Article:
Many surgeons in the study noted that the deep attachment to patients was a product of working with children where bonds are easier to form and where the relationship with the patient is more straightforward, honest, and trusting than it might be with adult patients. The relationship with caregivers was described as a mix of feeling the strain of accountability, a sense of empathy and identification with the parents, and a deep sense of care towards these families. Data collected also showed that while the attachment to patients and their families provided meaning and joy to the work that pediatric neurosurgeons do, the challenging side of these relational bonds was being witness to patients who are suffering or who die as a result of surgery.
One participant remarked: “I think it’s human nature to take things a lot harder when you either can’t do right by a child, you can’t prevent harm from coming to the child or, God forbid you actually cause the harm yourself as a surgeon. …So that’s difficult. That’s a legitimately difficult part of the job. …the only worse thing than not being able to save a child is to save a child.”
Very few studies have looked at the surgeon-patient relationship and none have looked at neurosurgeons. Granek says this may be an especially important issue within the field of pediatric neurosurgery where young patients face significant health challenges that may involve one or more brain surgeries in their lifetime. The patient and their caregivers are required to put their trust and their child’s life in the hands of a neurosurgeon, often whom they have just met. An important implication of this study is the need for more extensive research on the surgeon-patient relationship within pediatric surgery that focuses on how this relationship affects the surgeons, patients and families, and how these relationships may potentially affect patient outcomes, said Granek.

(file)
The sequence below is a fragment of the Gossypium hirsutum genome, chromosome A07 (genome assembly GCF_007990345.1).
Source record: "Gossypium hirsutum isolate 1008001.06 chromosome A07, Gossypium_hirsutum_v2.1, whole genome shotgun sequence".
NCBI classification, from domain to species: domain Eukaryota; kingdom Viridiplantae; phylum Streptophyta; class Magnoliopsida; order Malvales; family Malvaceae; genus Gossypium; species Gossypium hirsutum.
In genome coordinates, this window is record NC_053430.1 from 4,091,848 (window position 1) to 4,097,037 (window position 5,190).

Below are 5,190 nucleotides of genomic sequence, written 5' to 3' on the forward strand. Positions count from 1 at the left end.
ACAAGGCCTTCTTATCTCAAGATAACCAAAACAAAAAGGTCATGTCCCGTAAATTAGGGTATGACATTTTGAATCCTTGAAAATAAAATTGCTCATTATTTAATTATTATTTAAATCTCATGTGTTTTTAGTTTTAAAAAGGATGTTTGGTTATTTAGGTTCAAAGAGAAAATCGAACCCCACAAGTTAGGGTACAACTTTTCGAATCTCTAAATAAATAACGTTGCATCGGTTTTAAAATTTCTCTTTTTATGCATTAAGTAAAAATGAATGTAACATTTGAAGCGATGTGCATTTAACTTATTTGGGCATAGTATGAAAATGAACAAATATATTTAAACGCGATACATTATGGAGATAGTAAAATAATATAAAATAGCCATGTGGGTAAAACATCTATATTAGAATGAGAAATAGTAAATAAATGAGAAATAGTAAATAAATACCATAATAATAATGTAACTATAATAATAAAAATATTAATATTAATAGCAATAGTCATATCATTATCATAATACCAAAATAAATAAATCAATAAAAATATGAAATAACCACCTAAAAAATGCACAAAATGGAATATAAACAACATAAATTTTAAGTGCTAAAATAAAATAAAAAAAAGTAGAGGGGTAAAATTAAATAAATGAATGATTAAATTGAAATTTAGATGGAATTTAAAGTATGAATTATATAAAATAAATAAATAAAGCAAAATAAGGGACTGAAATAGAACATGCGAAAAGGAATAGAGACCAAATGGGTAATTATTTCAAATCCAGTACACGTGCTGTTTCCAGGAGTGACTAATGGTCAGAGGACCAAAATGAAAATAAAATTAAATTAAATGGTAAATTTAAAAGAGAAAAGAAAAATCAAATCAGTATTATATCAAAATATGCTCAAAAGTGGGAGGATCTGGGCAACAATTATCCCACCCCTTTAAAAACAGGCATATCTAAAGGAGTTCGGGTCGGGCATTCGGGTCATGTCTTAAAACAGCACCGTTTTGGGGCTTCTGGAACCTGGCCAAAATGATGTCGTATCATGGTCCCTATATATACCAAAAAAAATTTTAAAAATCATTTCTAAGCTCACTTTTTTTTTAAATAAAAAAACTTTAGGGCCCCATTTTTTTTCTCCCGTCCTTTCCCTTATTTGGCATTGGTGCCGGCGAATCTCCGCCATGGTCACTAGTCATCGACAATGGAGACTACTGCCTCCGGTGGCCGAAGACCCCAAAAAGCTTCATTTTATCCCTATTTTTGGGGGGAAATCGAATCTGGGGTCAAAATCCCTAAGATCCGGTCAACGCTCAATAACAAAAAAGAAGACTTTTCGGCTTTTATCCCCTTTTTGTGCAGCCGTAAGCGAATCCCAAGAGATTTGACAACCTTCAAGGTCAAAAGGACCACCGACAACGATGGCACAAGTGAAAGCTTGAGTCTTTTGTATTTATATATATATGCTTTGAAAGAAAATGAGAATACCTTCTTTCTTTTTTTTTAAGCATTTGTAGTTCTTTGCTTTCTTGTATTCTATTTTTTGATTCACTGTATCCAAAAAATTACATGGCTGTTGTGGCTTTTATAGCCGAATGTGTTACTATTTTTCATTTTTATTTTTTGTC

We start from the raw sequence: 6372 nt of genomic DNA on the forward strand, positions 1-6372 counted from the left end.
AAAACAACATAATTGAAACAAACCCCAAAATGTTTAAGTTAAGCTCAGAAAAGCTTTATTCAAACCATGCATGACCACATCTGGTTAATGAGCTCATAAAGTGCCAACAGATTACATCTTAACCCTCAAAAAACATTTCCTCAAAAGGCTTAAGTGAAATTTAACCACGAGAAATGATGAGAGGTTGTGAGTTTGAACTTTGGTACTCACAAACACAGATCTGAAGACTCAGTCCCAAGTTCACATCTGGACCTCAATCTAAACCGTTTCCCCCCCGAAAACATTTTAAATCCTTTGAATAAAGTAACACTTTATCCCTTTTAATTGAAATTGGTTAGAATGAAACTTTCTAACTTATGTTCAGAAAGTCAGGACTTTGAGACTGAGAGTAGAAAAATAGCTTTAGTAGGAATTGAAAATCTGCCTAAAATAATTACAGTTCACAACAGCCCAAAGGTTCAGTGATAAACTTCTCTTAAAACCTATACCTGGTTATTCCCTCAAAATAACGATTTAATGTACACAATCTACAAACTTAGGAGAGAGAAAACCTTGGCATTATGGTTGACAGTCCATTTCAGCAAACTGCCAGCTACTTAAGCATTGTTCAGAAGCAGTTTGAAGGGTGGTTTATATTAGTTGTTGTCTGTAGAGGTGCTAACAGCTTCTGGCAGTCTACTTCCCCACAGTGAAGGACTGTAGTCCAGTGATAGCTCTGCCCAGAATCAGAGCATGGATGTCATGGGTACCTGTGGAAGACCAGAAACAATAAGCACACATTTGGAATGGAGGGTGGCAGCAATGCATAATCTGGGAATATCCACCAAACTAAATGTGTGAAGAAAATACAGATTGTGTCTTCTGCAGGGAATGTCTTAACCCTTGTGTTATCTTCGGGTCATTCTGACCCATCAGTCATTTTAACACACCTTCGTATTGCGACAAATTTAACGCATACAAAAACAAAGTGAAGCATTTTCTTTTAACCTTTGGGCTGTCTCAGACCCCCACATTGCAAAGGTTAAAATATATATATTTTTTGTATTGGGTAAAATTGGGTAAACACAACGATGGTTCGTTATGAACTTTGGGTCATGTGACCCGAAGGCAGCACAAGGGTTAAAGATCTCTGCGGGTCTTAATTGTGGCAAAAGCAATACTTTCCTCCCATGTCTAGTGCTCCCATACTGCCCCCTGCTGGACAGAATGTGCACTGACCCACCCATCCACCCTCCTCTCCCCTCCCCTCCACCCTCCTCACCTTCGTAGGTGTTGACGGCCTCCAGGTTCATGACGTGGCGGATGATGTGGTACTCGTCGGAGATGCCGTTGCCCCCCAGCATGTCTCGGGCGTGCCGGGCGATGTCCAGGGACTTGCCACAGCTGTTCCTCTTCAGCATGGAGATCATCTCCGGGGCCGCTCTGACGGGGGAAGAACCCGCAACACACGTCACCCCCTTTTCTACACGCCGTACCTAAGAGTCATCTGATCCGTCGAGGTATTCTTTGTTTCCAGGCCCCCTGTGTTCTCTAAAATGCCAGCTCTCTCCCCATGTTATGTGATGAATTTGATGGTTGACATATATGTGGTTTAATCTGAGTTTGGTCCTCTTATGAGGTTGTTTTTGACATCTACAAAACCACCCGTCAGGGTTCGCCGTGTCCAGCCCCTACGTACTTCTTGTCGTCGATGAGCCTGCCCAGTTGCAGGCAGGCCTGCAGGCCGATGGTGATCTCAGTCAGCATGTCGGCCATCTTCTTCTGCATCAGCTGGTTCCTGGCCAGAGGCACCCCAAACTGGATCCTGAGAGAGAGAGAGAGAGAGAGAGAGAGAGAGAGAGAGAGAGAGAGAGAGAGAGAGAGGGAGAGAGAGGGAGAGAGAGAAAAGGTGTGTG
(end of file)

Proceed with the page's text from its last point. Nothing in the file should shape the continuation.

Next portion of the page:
“Despite the importance and centrality of the surgeon-patient bond, there is no research on this topic and more data is needed to understand the nuances of this relationship and how it may affect patient care and surgeon well-being. Training neurosurgical fellows should include pedagogical modules about the relational and emotional dimensions of their work, with a specific and dedicated focus on communicating bad news.”
About York University
York University is a modern, multi-campus, urban university located in Toronto, Ontario. Backed by a diverse group of students, faculty, staff, alumni and partners, we bring a uniquely global perspective to help solve societal challenges, drive positive change and prepare our students for success. York's fully bilingual Glendon Campus is home to Southern Ontario's Centre of Excellence for French Language and Bilingual Postsecondary Education. York’s campuses in Costa Rica and India offer students exceptional transnational learning opportunities and innovative programs. Together, we can make things right for our communities, our planet, and our future.
Sandra McLean, York University Media Relations, cell 416-272-6317, firstname.lastname@example.org